Published: 16 August, 2012
by DAN CARRIER
The Expendables II
Directed by Simon West
Rating: 3 Out Of 5 Stars
THIS film is so preposterous that it surely doesn’t deserve to be recommended: yet it is meant to be preposterous, so it deserves five stars for sheer stupidity.
Director, writer and leading man Sly Stallone said he wanted to make a film that harked back to the 1980s big-boy action flicks that he and his co-stars did so well (or badly, depending on your taste).
So, like the Blues Brothers, he’s got the band back together and they’ve hit the trail to do in some bad guys.
The Expendables II illustrates perfectly why these films are so dated.
Basically, they are rubbish.
Even the adolescent boys who might have once enjoyed them have moved on.
This time around, as with the last instalment, the gang of cigar-chomping, old-school action men have been asked by the CIA to hunt down a safe full of secret plans lost somewhere in a place where foreign types live and bring it back to the US in one piece.
It sounds easy, but then a terror group with a cave stashed full of plutonium and an enslaved village make this a much less than straightforward mission.
The action kicks off with our gang of gnarled veterans arriving at the usual heavily fortified compound in a lawless Asian town in Humvee-style attack vehicles to rescue a kidnap victim. Guns blaze, heads explode, guts fly.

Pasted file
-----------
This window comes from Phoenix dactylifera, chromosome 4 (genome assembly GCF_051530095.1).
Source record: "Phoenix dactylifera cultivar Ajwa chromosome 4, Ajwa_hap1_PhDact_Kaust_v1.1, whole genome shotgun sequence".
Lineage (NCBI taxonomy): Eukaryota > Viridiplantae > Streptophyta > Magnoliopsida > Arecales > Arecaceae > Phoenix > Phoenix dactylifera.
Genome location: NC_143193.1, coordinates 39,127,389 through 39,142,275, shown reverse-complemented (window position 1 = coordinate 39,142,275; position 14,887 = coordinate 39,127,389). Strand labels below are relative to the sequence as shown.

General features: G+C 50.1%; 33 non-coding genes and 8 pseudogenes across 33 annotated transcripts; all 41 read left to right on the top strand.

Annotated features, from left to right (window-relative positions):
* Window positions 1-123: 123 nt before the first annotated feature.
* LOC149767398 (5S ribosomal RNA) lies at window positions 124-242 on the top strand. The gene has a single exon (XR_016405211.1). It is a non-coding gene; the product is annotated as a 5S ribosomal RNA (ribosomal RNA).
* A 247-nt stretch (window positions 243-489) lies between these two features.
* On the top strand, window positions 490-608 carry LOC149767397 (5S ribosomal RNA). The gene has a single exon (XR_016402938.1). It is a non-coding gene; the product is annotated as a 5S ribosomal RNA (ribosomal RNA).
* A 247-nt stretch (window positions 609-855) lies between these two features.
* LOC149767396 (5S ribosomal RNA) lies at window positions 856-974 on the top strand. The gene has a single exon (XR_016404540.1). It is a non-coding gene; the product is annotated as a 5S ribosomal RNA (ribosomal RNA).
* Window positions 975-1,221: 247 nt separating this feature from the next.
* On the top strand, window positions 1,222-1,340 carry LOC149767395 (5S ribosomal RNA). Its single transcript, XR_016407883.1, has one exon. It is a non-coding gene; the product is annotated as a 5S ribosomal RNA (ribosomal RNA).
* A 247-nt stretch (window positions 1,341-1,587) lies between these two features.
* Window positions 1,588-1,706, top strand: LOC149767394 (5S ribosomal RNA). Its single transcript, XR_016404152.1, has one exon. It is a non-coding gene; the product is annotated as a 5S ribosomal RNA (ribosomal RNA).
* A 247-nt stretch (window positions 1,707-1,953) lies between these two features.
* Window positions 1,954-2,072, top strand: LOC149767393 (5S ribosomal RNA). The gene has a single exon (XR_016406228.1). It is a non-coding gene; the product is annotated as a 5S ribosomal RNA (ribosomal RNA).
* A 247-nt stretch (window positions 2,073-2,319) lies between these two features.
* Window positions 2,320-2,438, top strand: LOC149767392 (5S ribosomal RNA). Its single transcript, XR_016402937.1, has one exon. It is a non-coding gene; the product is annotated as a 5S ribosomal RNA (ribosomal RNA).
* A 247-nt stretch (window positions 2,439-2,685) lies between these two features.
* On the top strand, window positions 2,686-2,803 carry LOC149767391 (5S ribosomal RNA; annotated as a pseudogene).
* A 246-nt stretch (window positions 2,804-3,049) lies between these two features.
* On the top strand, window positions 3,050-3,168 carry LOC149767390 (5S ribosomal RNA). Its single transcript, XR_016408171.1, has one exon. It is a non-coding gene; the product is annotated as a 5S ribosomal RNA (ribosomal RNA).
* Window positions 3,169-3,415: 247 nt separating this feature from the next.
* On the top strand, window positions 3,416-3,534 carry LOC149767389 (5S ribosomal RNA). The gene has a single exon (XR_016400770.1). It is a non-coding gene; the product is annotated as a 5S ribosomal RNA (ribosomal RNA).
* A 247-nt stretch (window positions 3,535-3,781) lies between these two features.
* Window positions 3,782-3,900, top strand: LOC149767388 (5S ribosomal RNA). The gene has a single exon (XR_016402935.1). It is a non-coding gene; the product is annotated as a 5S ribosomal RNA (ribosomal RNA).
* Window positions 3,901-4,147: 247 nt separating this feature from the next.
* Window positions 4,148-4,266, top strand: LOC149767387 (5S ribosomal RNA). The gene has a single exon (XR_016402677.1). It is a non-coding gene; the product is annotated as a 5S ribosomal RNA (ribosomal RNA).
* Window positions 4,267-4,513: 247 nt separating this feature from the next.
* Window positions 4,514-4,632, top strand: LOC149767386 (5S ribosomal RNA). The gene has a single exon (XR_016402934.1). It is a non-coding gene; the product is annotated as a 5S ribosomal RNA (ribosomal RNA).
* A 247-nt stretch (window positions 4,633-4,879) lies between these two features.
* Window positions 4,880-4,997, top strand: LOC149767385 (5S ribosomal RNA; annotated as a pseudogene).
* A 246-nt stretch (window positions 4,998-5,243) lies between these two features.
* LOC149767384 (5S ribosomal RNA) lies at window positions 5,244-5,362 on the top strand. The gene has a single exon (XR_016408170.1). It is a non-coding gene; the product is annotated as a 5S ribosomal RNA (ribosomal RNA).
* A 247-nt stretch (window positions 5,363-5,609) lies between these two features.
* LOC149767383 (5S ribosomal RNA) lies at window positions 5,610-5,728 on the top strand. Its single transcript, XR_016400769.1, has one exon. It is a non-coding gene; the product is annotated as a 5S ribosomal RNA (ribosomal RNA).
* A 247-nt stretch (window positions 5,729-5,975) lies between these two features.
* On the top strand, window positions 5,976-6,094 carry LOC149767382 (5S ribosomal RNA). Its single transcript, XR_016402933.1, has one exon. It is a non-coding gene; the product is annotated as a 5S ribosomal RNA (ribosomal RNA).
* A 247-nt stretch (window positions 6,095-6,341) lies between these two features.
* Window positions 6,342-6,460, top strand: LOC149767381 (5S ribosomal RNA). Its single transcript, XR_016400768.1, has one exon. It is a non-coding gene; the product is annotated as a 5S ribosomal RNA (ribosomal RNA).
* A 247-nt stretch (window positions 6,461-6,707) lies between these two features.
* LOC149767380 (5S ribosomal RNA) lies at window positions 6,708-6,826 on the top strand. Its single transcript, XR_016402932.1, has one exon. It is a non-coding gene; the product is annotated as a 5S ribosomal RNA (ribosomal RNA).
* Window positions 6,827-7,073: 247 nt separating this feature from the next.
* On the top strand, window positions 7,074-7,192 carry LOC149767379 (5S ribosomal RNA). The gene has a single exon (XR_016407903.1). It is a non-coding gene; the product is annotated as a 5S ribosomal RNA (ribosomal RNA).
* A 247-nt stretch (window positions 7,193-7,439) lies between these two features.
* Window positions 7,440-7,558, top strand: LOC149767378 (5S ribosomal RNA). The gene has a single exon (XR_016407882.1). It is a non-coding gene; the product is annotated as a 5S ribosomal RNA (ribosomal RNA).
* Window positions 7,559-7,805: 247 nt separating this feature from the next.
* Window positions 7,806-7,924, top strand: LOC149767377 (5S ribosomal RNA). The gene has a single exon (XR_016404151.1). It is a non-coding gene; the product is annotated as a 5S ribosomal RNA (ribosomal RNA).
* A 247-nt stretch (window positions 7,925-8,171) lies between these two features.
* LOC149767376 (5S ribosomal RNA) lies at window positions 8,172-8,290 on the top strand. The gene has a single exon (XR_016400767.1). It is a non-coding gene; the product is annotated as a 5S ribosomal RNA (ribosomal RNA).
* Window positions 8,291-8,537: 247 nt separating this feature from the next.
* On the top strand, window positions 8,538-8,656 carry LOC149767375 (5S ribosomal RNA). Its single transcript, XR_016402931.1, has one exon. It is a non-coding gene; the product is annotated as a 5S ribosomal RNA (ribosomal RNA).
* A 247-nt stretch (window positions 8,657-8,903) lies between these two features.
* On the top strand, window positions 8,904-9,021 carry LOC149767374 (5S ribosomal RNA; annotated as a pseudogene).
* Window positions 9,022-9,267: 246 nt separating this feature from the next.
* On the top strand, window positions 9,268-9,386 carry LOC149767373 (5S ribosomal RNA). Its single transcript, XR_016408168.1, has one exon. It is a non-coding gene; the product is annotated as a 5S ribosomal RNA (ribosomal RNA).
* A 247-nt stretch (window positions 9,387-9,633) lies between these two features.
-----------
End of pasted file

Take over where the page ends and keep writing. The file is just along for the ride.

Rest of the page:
Later in the film we are treated to Sly and Bruce Willis cramming themselves into a Smart car as they take on the baddies.
It’s as if the two different vehicles show how the world has changed. From gas-guzzler to electric car – it’s a potent symbol.
From the off, the action involves bullets whizzing into everything except our heroes. The blood-letting is so constant it becomes a joke within a minute of the start.
The script has its tongue firmly in its cheek throughout.
Chuck Norris appears every so often at opportune moments to save the skins of the Expendables, and when he does he is accompanied by a Sergio Leone Spaghetti Western riff.
The various ageing action stars repeat each other’s trademark one-liners (Bruce Willis telling Arnie he’ll be back, Arnie answering Yippie-ki-yay, for example).
Not a scene goes by where they are not taking the rise out of each other’s on and off-screen personas.
Like the state of their hairlines, it wears thin after a while, but still, you’ve got to admire a film packed with names such as Lundgren, Van Damme, Schwarzenegger, Norris, Willis, Li and relative newcomer Jason Statham.
The only one missing is Steven Seagal – perhaps he has been kidnapped by a gang of unreformed Cold War commies, and is trussed up in a cave deep in the Afghan countryside, just waiting for a gang of wrinkly film stars to bust him free.